A cold, grey January morning cannot dim the proud smiles of our graduands as they make their way into the iconic building that is Cambridge Judge Business School. The excitement of the greetings between classmates is accompanied by the relief of reaching this moment. The proud faces of their spouses and parents are evidence that our students’ determination to succeed has paid off.
For two years, 35 students from 15 countries have learnt together and worked together to challenge their perceptions of the ‘wicked problems’ faced by diverse communities and develop their understanding of social innovation, which is concerned with the development of creative and practical solutions to complex social problems.
MSt in Social Innovation
The MSt in Social Innovation programme is not for the faint of heart!
This two-year, part-time programme has an intensive online learning requirement, a long reading list, and an extensive written component; and students are expected to attend four week-long residentials in Cambridge. The residentials are where the magic happens. It is the synthesis of learning from our highly regarded experienced faculty team, gaining practical knowledge from our guest lecturers, and the opportunity to discuss and debate current theories and concepts, which coalesce to form the creation of social innovative projects for the future. Please note, hot beverages and warm pastries are provided to assist our students through their intensive time in Cambridge.
The future of social innovation
Whilst education always affords us the opportunity to look back, the MSt in Social innovation demands that practitioners and students focus their sights on the future of communities, large and small, as the Cambridge Centre for Social Innovation’s co-director, Professor Paul Tracey, explains:
“Social innovation as an idea is gaining traction and it is a very exciting time to be involved in it. We are seeing, perhaps, the beginnings of a gestalt shift in values and ambitions – the rise of a generation of people whose motivations and preferences are not simply rooted in a desire to consume and accumulate, but to co-operate, collaborate and share. There are many inspiring examples, from tech firms structured as co-ops striving to make access to technology fairer, to social entrepreneurs whose business models are designed to maximise the interests of beneficiaries rather than shareholders, to multinational corporations that are beginning to recognise their role in addressing some of the most pressing social issues we face. We need to nurture and celebrate all of this.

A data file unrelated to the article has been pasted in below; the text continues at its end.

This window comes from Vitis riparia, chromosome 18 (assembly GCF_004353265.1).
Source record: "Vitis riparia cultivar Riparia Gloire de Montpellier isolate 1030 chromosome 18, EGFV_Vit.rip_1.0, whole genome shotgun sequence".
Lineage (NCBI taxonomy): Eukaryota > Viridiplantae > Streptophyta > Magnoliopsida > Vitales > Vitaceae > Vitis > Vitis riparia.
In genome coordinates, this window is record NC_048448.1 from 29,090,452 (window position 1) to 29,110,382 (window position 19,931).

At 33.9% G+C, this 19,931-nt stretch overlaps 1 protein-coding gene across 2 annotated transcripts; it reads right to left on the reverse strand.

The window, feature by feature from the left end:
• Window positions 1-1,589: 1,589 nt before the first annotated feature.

At the same time, it is important to acknowledge and recognise that social innovation is not yet fully in the mainstream. To fulfil its potential, it needs to grow as a movement so that ‘doing good’ isn’t seen as something extraordinary but simply as the basis of organisational life. In fact, ‘success’ might ultimately mean that it makes no sense to think of social innovation as a field in its own right, or as something separate. But how do we get there in the years ahead? Well, it takes people with the passion and drive to motivate, to mobilise and to organise. This means, then, that social innovators are not only faced with the challenge of developing sustainable ways of addressing deep-rooted social problems, but also of inspiring others to do the same. In this respect, the graduates of the Masters of Social Innovation surely have a critical role to play as catalysts to shape and grow a movement for social change. It is a significant responsibility, but one we know that they will relish and approach with the same energy and purpose that they have shown throughout the last two years on the programme.”
The Social Ideas Podcast
In this bonus episode of The Social Ideas Podcast we hear from some of the graduates about the course, their hopes for the future in social innovation, and why you should consider signing up.
Find out more about the requirements and application process – https://www.jbs.cam.ac.uk/programmes/professional-practice/mst-social-innovation/applying/